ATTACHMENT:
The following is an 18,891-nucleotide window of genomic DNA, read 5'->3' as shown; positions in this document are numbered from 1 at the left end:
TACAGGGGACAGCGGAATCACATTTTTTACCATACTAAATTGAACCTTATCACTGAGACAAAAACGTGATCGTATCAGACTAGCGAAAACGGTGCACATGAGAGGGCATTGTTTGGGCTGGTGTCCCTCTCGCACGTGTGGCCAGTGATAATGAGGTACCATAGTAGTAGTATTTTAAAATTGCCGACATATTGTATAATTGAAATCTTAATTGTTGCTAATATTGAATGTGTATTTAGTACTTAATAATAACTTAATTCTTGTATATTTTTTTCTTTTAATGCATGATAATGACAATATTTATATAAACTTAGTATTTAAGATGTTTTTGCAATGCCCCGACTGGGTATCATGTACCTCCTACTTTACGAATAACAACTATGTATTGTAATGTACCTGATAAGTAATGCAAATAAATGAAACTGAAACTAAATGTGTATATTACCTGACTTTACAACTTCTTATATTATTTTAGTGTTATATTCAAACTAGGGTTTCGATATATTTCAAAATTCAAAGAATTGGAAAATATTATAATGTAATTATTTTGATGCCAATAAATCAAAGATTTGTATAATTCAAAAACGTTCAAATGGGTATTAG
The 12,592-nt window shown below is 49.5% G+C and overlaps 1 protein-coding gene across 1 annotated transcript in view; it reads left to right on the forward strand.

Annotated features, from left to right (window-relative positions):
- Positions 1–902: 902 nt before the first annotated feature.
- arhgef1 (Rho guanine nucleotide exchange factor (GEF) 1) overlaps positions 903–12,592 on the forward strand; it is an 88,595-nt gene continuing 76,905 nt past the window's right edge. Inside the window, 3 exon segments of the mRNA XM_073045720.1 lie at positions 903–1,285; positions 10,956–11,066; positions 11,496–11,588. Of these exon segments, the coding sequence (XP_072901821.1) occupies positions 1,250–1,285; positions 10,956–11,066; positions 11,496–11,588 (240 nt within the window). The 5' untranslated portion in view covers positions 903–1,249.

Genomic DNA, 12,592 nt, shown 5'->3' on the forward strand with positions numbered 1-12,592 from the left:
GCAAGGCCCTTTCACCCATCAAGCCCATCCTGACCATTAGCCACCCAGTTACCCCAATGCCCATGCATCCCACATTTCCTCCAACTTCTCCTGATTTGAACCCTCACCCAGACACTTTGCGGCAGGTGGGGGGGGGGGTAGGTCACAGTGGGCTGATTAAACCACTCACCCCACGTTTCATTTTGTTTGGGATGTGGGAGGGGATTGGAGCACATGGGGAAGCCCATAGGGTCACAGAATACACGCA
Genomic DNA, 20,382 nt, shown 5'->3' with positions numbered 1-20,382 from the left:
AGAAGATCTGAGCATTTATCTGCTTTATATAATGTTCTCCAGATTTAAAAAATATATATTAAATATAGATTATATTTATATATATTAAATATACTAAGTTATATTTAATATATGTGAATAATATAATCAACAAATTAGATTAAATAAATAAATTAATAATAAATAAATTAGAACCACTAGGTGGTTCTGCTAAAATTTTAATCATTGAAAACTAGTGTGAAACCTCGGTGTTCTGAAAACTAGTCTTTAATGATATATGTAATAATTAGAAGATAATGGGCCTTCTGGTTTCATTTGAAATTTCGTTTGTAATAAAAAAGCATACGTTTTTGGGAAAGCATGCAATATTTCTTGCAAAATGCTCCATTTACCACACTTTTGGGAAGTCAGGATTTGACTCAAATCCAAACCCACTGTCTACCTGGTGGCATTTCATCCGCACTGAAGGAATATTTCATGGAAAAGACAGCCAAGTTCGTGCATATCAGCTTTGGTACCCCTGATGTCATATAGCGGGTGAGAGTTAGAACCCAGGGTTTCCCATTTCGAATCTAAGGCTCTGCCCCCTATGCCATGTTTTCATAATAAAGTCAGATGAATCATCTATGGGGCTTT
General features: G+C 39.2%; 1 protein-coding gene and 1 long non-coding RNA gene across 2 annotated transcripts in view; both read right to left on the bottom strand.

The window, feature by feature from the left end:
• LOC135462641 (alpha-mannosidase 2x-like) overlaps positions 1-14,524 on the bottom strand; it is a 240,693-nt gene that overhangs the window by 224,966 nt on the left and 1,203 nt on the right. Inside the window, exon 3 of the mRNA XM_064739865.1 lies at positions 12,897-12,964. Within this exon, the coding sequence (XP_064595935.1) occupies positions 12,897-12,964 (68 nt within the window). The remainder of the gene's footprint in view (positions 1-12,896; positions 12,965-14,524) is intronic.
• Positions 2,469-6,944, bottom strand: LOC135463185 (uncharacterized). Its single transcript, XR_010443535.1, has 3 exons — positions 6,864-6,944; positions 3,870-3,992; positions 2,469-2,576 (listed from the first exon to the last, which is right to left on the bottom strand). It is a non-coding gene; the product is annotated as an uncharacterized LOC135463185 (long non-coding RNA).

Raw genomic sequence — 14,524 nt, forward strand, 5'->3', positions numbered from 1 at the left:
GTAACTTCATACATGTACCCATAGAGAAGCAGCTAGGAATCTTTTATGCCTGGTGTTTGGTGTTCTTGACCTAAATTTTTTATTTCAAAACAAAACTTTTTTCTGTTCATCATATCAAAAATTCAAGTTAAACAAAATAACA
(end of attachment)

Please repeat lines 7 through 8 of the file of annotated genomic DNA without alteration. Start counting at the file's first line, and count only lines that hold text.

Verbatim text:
Genomic DNA, 12,592 nt, shown 5'->3' on the forward strand with positions numbered 1-12,592 from the left:
GCAAGGCCCTTTCACCCATCAAGCCCATCCTGACCATTAGCCACCCAGTTACCCCAATGCCCATGCATCCCACATTTCCTCCAACTTCTCCTGATTTGAACCCTCACCCAGACACTTTGCGGCAGGTGGGGGGGGGGGTAGGTCACAGTGGGCTGATTAAACCACTCACCCCACGTTTCATTTTGTTTGGGATGTGGGAGGGGATTGGAGCACATGGGGAAGCCCATAGGGTCACAGAATACACGCA